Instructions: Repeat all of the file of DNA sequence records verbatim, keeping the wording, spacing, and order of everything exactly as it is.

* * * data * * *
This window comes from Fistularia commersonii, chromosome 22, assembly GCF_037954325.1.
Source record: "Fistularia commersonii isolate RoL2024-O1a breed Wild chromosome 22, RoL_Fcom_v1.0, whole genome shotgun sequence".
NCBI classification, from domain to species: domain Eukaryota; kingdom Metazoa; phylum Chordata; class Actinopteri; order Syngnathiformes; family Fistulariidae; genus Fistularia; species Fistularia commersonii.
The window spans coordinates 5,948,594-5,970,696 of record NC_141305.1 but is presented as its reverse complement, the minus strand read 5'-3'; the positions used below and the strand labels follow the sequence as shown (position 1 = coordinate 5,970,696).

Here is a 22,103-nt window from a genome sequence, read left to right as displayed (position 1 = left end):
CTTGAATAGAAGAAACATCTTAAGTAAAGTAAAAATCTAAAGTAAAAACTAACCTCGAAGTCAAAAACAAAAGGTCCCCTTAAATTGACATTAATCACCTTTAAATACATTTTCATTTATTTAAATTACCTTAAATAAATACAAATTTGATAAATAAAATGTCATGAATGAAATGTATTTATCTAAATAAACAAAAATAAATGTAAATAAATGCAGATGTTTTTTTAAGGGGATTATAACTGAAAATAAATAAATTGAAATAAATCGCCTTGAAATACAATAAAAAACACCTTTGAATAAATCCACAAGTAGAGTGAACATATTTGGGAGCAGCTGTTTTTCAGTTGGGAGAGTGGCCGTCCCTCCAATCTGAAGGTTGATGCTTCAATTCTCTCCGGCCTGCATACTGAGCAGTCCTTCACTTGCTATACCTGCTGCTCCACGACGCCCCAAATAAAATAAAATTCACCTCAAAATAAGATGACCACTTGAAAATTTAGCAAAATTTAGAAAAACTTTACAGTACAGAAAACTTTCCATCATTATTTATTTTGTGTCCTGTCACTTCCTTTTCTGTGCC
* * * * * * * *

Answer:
This window comes from Fistularia commersonii, chromosome 22, assembly GCF_037954325.1.
Source record: "Fistularia commersonii isolate RoL2024-O1a breed Wild chromosome 22, RoL_Fcom_v1.0, whole genome shotgun sequence".
NCBI classification, from domain to species: domain Eukaryota; kingdom Metazoa; phylum Chordata; class Actinopteri; order Syngnathiformes; family Fistulariidae; genus Fistularia; species Fistularia commersonii.
The window spans coordinates 5,948,594-5,970,696 of record NC_141305.1 but is presented as its reverse complement, the minus strand read 5'-3'; the positions used below and the strand labels follow the sequence as shown (position 1 = coordinate 5,970,696).

Here is a 22,103-nt window from a genome sequence, read left to right as displayed (position 1 = left end):
CTTGAATAGAAGAAACATCTTAAGTAAAGTAAAAATCTAAAGTAAAAACTAACCTCGAAGTCAAAAACAAAAGGTCCCCTTAAATTGACATTAATCACCTTTAAATACATTTTCATTTATTTAAATTACCTTAAATAAATACAAATTTGATAAATAAAATGTCATGAATGAAATGTATTTATCTAAATAAACAAAAATAAATGTAAATAAATGCAGATGTTTTTTTAAGGGGATTATAACTGAAAATAAATAAATTGAAATAAATCGCCTTGAAATACAATAAAAAACACCTTTGAATAAATCCACAAGTAGAGTGAACATATTTGGGAGCAGCTGTTTTTCAGTTGGGAGAGTGGCCGTCCCTCCAATCTGAAGGTTGATGCTTCAATTCTCTCCGGCCTGCATACTGAGCAGTCCTTCACTTGCTATACCTGCTGCTCCACGACGCCCCAAATAAAATAAAATTCACCTCAAAATAAGATGACCACTTGAAAATTTAGCAAAATTTAGAAAAACTTTACAGTACAGAAAACTTTCCATCATTATTTATTTTGTGTCCTGTCACTTCCTTTTCTGTGCC